Graham graduates FBI Academy
PARKERSBURG – The third deputy in the history of the Wood County Sheriff Office returns home as an Federal Bureau of Investigations Academy graduate, officials said.
Chief Deputy Shawn Graham was one of only two officers from West Virginia accepted to the Academy’s 256th session, which began in late January.
Graham graduated on March 28.
“It was an honor even to be accepted into the program,” Graham said.
Graham is only the third deputy in the history of the Wood County Sheriff’s Office to complete training at the Academy in Quantico, Va. Graham said he is the first deputy to attend the FBI Academy in 19 years.
Cap. Mark King and Rick Woodyard, a former captain now in charge of the 911 center, also graduated from the FBI Academy, Graham said.
Graham was among 221 students in the class, which included students from 47 states and 23 countries. There were five military organizations and two federal and civil organizations represented among his classmates, he said.
While at the academy, Graham said he took classes in law enforcement leadership, officer-involved shootings, forensic science, police and media relations, drug enforcement strategies, and did well in the fitness portion of the program.
Graham made friends from around the world and boasted of friends in Saudi Arabia, Hong Kong and Lithuania, all of whom he met at the FBI Academy.
“I was surprised to learn how things are so similar, yet so different, in other parts of the world,” Graham said.
The fitness portion of the academy had a Wizard of Oz theme, Graham said. Fresh recruits were told in late January that a mere 10 weeks later, they would be completing a 6.1-mile-long Marine Corps obstacle course dubbed the Yellow Brick Road, Graham said.
“We worked up to it, with each new week providing a progressively more difficult fitness obstacle for us to complete,” Graham said.
Although the training became more intense with each passing week, not everyone was able to take the Yellow Brick Road challenge, Graham said. Each candidate had to prove themselves capable of making the attempt, he said.
Five classmates were hospitalized during the challenge, Graham said. Injuries included broken arms, a broken shoulder, and a broken ankle, he said.
No one died during Graham’s class, but the course has claimed two lives over the years, Graham said. It is not a challenge that is lightly undertaken, he said.
The course is split into two sections, Graham said.
The first was a 3.1-mile-long obstacle course and run through the woods, he said. This portion of the Yellow Road included numerous challenges and mud where participants sank into with every step, Graham said.
When participants emerged from the woods, they had a 3-mile run to complete before they could say they had finished, Graham said.
Although times are not officially kept, Graham finished the course in one hour and 39 minutes.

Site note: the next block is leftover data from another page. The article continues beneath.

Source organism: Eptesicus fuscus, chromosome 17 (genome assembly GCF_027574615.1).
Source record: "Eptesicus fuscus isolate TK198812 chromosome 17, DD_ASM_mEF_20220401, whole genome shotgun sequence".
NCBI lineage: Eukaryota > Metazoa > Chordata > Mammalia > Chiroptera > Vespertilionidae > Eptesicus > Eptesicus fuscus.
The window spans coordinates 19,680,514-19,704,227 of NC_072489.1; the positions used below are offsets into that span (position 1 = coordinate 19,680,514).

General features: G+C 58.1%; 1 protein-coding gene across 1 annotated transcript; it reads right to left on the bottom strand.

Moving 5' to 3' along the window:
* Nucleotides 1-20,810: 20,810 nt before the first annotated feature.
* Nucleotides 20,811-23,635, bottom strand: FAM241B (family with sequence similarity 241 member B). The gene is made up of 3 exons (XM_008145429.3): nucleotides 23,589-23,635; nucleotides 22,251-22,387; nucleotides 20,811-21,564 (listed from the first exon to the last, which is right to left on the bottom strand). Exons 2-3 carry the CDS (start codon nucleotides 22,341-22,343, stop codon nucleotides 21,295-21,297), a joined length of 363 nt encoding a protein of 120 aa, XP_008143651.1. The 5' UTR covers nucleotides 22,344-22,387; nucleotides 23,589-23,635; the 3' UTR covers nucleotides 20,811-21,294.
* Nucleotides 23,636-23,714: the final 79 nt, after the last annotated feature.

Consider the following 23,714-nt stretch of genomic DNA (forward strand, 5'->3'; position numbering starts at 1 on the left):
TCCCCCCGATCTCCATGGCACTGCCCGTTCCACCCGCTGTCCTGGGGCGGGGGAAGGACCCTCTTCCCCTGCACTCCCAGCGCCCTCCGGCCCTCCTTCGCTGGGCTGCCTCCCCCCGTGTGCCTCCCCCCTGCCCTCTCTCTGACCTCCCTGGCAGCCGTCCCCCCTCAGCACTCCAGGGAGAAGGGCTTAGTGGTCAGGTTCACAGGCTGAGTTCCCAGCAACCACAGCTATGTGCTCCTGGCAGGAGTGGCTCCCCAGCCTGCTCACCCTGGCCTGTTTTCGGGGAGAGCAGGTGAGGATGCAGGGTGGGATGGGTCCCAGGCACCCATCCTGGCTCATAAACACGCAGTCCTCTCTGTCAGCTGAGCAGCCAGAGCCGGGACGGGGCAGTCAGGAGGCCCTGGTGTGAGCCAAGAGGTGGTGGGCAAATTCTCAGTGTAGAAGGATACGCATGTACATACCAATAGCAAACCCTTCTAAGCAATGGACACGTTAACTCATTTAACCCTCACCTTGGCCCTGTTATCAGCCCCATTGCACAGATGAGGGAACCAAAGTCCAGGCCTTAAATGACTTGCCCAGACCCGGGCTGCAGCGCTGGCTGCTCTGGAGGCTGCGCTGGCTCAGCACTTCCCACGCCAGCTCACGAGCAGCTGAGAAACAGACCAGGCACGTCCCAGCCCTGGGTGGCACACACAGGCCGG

“Ten weeks ago, I couldn’t have done that course,” Graham said. “I had to improve myself to be able to do that,” he said.
Graham has wanted to attend the FBI Academy since he began his career as a corrections officer at the Wood County Jail in 1989, he said. However, he never got around to applying and the years passed, he said.
Last fall, Graham met FBI agent Chris Courtright, who recommended he apply for the program.
“I was honored that he even suggested I attend,” Graham said.
Graham spent the next couple of months preparing the necessary paperwork and was surprised when he was accepted, he said.
“Attending was a sacrifice for my family, but they all supported me,” Graham said.
Gracie Graham, his 11-year-old daughter, took her father’s absence hard, Graham said. They used the FaceTime app on their phones to communicate by video every night to try to make the separation less difficult, Graham said.
Graham’s older children, Gage, 16, and Shawn, 18, took their father’s absence more easily, Shawn Graham said.
All three of Shawn Graham’s children, along with his wife, Angi, went to Quantico for graduation. They toured the base and nearby Washington, D.C., taking in many museums and national landmarks, Graham said.
While attending the Academy, Graham said he had the opportunity to meet three people he admired: James Comey, head of the FBI; Michael Durant, one of the helicopter pilots shot down and taken prisoner during the Battle of Mogadishu, made famous in the movie “Black Hawk Down”; and Kirk Lippold, the commander of the USS Cole when it was attacked in the port of Aden in Yemen in October 2000.
“It was amazing to meet each of them,” Graham said. “They taught me a lot about leadership,” he said.
But Graham’s biggest honor came during his class visit to the National Law Enforcement Officers Memorial in Washington. This memorial lists the names of every police officer killed in the line of duty in America, Graham said.
“We had 221 students there, and nobody wanted to sing the national anthem for our ceremony,” Graham said. “When the instructors determined that we would just say the pledge of allegiance instead, I volunteered to sing.”
Graham said singing the national anthem in front of his classmates at the memorial was a great honor and a memory he will never forget.